Round Out Your Summer With 2 Tomato Recipes!

Round Out Your Summer With 2 Tomato Recipes!
This roasted tomato soup can be served hot or cold, topped with basil, fresh mozzarella, and dollops of tomatillo salsa. (JeanMarie Brownson/TNS)

Tomatoes, in a variety of shapes, sizes, and colors nestle in baskets on the kitchen counter all summer long for eating out-of-hand, slicing for sandwiches, and dicing for salads. When their ripeness starts to get away from me, I line up halved tomatoes on baking sheets for roasting into concentrated goodness.

Roasted tomatoes, and their cousins, green tomatillos, prove a handy staple for turning out quick soups, sauces, and salsas. They can be refrigerated for several days or frozen for months for later use.

For a bold-flavored cold or hot tomato soup, season ripe, red tomatoes with salt, pepper, thyme, and a little smoked paprika before roasting. Be sure to line the baking sheet with foil to capture all of the flavorful juices to add to the soup. Make a vegetarian soup by using vegetable stock or tomato juice.

On hot summer days, chill the soup for up to several days. To serve, add bits of fresh mozzarella and sliced basil leaves for a soup reminiscent of our favorite caprese salad. It’s certainly just as refreshing.

Roasted tomatillos, whirled in the blender with green chile and cilantro, make a tangy salsa to serve with chips. Try a dollop of the salsa over the tomato soup—it'll add spice and tanginess.

Tomato Soup With Roasted Garlic and Tomatillo Salsa

Serve this soup hot or cold. If serving the soup cold, you can replace the broth with unseasoned tomato juice, such as Pomi or Red Gold brands, for even more tomato goodness.
Makes 4 servings
  • 1/2 teaspoon salt
  • 1/4 teaspoon freshly ground black pepper
  • 1/4 teaspoon dried thyme leaves
  • 1/4 teaspoon smoked paprika
  • 6 large ripe, red round tomatoes (total 3 pounds), stemmed
  • 2 tablespoons extra-virgin olive oil
  • 6 cloves garlic, in skin
  • 2 tablespoons tomato paste
  • 2 cups (32 ounces) low-sodium vegetable or chicken broth
To Serve
  • 2 to 4 tablespoons heavy whipping cream, optional
  • 1 cup small dice fresh mozzarella cheese, about 5 ounces
  • Tomatillo salsa (recipe follows)
  • 1/3 cup thinly sliced fresh basil leaves or chopped cilantro
Heat the oven to 400 degrees F on convection or 425 degrees F on conventional setting. Line a large baking sheet with foil. Mix salt, pepper, thyme, and paprika in a small dish.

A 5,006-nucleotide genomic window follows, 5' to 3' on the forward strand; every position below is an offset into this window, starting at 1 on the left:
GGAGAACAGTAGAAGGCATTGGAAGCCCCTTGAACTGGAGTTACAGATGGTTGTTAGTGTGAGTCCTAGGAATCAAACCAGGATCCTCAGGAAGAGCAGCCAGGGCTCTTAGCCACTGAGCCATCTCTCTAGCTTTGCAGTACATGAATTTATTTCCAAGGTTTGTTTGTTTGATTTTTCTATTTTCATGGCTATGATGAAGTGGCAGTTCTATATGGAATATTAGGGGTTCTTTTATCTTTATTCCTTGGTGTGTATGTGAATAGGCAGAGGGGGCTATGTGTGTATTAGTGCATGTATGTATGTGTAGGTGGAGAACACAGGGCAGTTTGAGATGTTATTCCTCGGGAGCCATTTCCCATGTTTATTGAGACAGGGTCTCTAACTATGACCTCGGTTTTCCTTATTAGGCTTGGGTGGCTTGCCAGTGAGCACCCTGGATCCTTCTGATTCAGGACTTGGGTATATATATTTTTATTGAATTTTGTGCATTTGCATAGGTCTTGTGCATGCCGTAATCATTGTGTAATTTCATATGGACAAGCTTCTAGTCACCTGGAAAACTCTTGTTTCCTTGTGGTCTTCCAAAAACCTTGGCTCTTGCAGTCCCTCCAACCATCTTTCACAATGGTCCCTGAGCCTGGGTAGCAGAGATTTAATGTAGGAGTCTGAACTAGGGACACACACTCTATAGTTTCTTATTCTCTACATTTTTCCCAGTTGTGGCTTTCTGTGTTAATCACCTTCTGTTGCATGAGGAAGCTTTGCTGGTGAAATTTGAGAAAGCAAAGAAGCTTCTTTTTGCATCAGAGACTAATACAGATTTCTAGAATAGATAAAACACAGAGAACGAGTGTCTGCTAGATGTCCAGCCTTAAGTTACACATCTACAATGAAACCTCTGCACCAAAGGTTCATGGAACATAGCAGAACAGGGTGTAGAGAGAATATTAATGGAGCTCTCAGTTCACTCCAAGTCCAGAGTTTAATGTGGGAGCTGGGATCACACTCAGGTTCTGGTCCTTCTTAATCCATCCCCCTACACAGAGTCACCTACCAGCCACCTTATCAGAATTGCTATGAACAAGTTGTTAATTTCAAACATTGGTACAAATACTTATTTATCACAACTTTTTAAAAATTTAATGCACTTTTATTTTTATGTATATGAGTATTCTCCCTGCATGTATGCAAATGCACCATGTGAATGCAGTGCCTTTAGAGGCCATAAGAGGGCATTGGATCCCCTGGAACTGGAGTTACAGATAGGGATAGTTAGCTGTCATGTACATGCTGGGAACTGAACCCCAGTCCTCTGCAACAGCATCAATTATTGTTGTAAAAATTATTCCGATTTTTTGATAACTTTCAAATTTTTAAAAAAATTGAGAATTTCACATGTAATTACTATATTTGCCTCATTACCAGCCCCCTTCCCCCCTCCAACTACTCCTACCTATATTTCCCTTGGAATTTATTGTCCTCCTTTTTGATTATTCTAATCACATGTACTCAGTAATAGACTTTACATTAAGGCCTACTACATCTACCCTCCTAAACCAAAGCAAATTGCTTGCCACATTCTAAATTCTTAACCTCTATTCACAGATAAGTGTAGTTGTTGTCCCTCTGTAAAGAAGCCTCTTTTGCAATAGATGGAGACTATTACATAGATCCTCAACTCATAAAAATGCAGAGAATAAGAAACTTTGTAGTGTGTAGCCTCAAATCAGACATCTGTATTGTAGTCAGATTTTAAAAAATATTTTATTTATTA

Cut tomatoes crosswise in half and place cut side up on the baking sheet. Drizzle tomatoes evenly with oil, then sprinkle with salt mixture. Add garlic cloves to the pan.

Roast on the top rack until tomatoes are nicely golden and garlic is soft, about 40 minutes. Cool completely.

Peel garlic and add to a blender jar along with the tomato paste. Add 1/2 of the tomatoes and all of the pan juices to the blender. Add half of the broth. Cover the blender loosely with the lid and then a kitchen towel. Blend until absolutely smooth. Transfer to a saucepan if serving soup warm or a container if serving soup cold. Repeat to blend remaining tomatoes with remaining broth.

To serve the soup hot, gently heat it in the saucepan. To serve soup cold, chill it well for up to several days. Stir in cream if desired. Serve topped with cheese, dollops of the salsa, and the basil leaves.

Green Tomatillo Salsa

Makes about 1 1/2 cups
  • 8 medium-sized tomatillos (1 pound), husked
  • 1 small hot green chile, stemmed, seeded, roughly chopped
  • 1/4 cup chopped fresh cilantro
  • 1 1/2 teaspoons agave syrup or light-tasting honey
  • 3/4 teaspoon salt
  • 1 green onion, thinly sliced or 2 tablespoons chopped fresh chives
Preheat the broiler. Line a small metal baking pan with foil. Add tomatillos to the pan. Broil, 6 inches from the heat source, turning tomatillos once or twice, until golden brown and soft, 10 to 20 minutes.

Put tomatillos and any accumulated juices into a blender. Add green chile and process with on/off turns into a rough puree. Add cilantro, agave, and salt and process just to mix. Transfer to a bowl and stir in onion or chives. Serve at room temperature. Refrigerate covered up to several days.

JeanMarie Brownson is a James Beard Award-winning author and the recipient of the IACP Cookbook Award for her latest cookbook, “Dinner at Home.” JeanMarie, a chef and authority on home cooking, Mexican cooking and specialty food, is one of the founding partners of Frontera Foods. She co-authored three cookbooks with chef Rick Bayless, including “Mexico: One Plate at a Time.” JeanMarie has enjoyed developing recipes and writing about food, travel and dining for more than four decades. ©2022 JeanMarie Brownson. Distributed by Tribune Content Agency, LLC.
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